My husband is too traditional

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Thing is, my father would refuse to eat if his food was not prepared this way or if my mother was not there to serve him. I purposed not to marry a Muganda because of this. However, having ended up with someone from another tribe, I was surprised when he started demanding matooke cooked the same way

Growing up, I used to watch as my mother went out of her way to cater to all of her husband’s needs. One of these, that I really found unnecessary was the way she cooked our traditional food; matooke. She would wake up so early in the morning, peel the food, wrap it in banana leaves and steam the matooke until lunch when she would kneel down and serve her happy and contented husband. Thing is, my father would refuse to eat if his food was not prepared this way or if my mother was not there to serve him. I purposed not to marry a Muganda because of this. However, having ended up with someone from another tribe, I was surprised when he started demanding matooke cooked the same way. My husband also demands that I cook all his meals and also serve his food. Between working full time and taking care of two young children, I find this rather impossible. What can I do?


Dear Anonymous,

Thank you for sharing your story. Family life is changing, and so, are the roles mothers and fathers play at work and at home. Relationships are highly reciprocal in nature and it sounds good to do what your partner loves most since this spices up the relationship. If all things remained constant, this would be the ideal. This is the reason why your mother was able to so much for your father because the setting could have been different.

Today, most women are in the workforce and yet the setting of our African marriages remains the same due to the different cultures. It is important to note, however, that there is a significant gender gap in how women and men describe their household’s distribution of labour.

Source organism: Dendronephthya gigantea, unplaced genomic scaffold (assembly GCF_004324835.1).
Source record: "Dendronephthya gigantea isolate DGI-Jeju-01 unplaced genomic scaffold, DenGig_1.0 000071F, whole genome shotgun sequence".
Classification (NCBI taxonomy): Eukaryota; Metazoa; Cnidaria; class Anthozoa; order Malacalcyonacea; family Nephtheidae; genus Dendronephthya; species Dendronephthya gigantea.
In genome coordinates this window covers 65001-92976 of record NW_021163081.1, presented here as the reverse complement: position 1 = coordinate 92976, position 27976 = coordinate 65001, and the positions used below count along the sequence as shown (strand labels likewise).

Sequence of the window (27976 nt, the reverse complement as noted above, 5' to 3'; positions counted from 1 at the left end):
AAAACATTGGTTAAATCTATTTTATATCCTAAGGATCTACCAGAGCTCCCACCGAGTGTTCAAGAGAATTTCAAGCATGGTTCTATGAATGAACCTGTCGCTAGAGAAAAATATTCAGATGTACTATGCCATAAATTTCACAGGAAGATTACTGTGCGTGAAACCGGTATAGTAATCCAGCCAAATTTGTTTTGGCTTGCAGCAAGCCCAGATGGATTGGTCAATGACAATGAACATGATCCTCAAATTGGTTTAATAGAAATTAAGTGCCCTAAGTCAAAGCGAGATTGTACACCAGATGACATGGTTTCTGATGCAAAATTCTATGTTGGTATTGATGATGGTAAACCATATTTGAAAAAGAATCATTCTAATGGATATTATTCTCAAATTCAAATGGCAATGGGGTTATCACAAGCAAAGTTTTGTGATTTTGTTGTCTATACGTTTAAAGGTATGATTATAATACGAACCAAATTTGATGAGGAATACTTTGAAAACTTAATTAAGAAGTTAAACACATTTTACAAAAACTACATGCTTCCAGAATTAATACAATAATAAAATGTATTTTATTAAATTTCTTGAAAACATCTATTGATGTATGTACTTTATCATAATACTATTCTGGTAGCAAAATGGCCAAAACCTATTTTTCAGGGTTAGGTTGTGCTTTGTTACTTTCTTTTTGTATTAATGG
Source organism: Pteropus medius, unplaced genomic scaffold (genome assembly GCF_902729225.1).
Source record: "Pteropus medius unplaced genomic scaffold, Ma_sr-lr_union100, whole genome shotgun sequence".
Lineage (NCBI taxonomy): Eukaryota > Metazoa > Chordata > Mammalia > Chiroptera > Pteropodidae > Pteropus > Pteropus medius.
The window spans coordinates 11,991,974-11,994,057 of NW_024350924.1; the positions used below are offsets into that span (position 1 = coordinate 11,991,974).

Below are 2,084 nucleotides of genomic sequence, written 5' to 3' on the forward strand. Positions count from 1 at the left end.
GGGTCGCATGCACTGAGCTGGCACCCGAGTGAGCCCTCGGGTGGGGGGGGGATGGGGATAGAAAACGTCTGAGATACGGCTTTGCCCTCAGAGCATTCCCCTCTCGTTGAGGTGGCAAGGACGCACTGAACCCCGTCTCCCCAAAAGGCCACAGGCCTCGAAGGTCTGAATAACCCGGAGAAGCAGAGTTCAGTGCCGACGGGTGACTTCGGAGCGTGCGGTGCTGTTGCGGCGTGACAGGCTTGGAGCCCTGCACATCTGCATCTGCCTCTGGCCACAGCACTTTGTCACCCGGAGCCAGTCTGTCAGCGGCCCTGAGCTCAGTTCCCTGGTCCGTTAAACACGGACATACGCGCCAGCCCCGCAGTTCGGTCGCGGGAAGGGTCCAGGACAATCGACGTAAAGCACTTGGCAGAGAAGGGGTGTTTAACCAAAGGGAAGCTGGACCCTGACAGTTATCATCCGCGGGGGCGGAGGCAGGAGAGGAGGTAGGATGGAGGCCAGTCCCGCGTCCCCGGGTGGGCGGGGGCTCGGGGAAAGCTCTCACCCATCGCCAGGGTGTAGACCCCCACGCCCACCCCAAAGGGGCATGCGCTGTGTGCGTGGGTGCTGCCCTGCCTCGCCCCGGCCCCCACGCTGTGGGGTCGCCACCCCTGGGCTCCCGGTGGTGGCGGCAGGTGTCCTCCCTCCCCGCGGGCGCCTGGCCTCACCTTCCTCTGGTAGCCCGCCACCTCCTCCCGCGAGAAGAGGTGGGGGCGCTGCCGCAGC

Mothers in two-parent households, regardless of work status, are more likely to report that they do more house work than fathers.

Role conflict has also deepened this issue since regardless of women working as hard as men, there are roles such as childcare and cooking that are generally done by women. Men are also expected to sort all the financial needs even when they earn less than their partner.

Generally speaking, this role confusion may not just go away since it is embedded in the cultures.

People usually do things according to what they learnt as children. It is possible that this is what your husband saw while growing up and so, this shaped his love language of acts of service.

Choose an appropriate time and without complaining, discuss with your husband how you feel about having to hold down a fulltime job, take care of the children and at the same time prepare and serve him a traditional meal. It is possible that he is not aware of what to do. You can also politely ask your husband to support you by either taking care of the children as you cook. If you work as team, you will find that preparing the food the way he prefers it is also easy.

You can also suggest hiring a house help for support. The help can start the process such as peeling the food and putting it in banana leaves and then on fire.